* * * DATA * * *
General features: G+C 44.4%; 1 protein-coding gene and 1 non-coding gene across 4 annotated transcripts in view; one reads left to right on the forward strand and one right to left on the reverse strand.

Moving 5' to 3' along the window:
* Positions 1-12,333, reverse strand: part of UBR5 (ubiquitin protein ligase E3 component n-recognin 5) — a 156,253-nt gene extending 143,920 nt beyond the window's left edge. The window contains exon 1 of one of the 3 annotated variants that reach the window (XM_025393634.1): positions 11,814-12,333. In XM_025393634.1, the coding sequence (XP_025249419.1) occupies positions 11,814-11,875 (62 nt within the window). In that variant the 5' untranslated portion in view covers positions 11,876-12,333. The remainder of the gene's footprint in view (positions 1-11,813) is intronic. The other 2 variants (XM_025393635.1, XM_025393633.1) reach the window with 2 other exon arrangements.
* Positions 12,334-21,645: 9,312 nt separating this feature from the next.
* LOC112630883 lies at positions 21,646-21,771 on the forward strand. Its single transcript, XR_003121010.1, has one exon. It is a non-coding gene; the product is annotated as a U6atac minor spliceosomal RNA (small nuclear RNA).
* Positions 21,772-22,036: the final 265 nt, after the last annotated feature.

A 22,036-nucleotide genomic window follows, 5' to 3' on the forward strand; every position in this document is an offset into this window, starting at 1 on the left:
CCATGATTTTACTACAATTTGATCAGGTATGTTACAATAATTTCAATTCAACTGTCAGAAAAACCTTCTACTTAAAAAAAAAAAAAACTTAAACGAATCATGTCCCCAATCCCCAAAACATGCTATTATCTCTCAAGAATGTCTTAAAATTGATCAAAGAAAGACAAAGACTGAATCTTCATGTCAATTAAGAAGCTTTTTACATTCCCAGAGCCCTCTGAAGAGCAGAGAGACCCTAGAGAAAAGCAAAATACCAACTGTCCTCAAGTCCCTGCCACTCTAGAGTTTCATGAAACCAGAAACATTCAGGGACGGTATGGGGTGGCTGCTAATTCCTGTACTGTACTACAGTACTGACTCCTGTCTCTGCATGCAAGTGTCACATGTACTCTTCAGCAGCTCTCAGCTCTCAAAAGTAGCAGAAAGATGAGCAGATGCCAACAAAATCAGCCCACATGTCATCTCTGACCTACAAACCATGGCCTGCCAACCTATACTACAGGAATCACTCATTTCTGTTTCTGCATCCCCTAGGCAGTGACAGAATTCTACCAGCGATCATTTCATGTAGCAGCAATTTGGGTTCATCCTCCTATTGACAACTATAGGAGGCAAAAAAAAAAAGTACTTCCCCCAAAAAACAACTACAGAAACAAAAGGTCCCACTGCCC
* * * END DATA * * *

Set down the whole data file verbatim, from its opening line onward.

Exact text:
General features: G+C 44.4%; 1 protein-coding gene and 1 non-coding gene across 4 annotated transcripts in view; one reads left to right on the forward strand and one right to left on the reverse strand.

Moving 5' to 3' along the window:
* Positions 1-12,333, reverse strand: part of UBR5 (ubiquitin protein ligase E3 component n-recognin 5) — a 156,253-nt gene extending 143,920 nt beyond the window's left edge. The window contains exon 1 of one of the 3 annotated variants that reach the window (XM_025393634.1): positions 11,814-12,333. In XM_025393634.1, the coding sequence (XP_025249419.1) occupies positions 11,814-11,875 (62 nt within the window). In that variant the 5' untranslated portion in view covers positions 11,876-12,333. The remainder of the gene's footprint in view (positions 1-11,813) is intronic. The other 2 variants (XM_025393635.1, XM_025393633.1) reach the window with 2 other exon arrangements.
* Positions 12,334-21,645: 9,312 nt separating this feature from the next.
* LOC112630883 lies at positions 21,646-21,771 on the forward strand. Its single transcript, XR_003121010.1, has one exon. It is a non-coding gene; the product is annotated as a U6atac minor spliceosomal RNA (small nuclear RNA).
* Positions 21,772-22,036: the final 265 nt, after the last annotated feature.

A 22,036-nucleotide genomic window follows, 5' to 3' on the forward strand; every position in this document is an offset into this window, starting at 1 on the left:
CCATGATTTTACTACAATTTGATCAGGTATGTTACAATAATTTCAATTCAACTGTCAGAAAAACCTTCTACTTAAAAAAAAAAAAAACTTAAACGAATCATGTCCCCAATCCCCAAAACATGCTATTATCTCTCAAGAATGTCTTAAAATTGATCAAAGAAAGACAAAGACTGAATCTTCATGTCAATTAAGAAGCTTTTTACATTCCCAGAGCCCTCTGAAGAGCAGAGAGACCCTAGAGAAAAGCAAAATACCAACTGTCCTCAAGTCCCTGCCACTCTAGAGTTTCATGAAACCAGAAACATTCAGGGACGGTATGGGGTGGCTGCTAATTCCTGTACTGTACTACAGTACTGACTCCTGTCTCTGCATGCAAGTGTCACATGTACTCTTCAGCAGCTCTCAGCTCTCAAAAGTAGCAGAAAGATGAGCAGATGCCAACAAAATCAGCCCACATGTCATCTCTGACCTACAAACCATGGCCTGCCAACCTATACTACAGGAATCACTCATTTCTGTTTCTGCATCCCCTAGGCAGTGACAGAATTCTACCAGCGATCATTTCATGTAGCAGCAATTTGGGTTCATCCTCCTATTGACAACTATAGGAGGCAAAAAAAAAAAGTACTTCCCCCAAAAAACAACTACAGAAACAAAAGGTCCCACTGCCC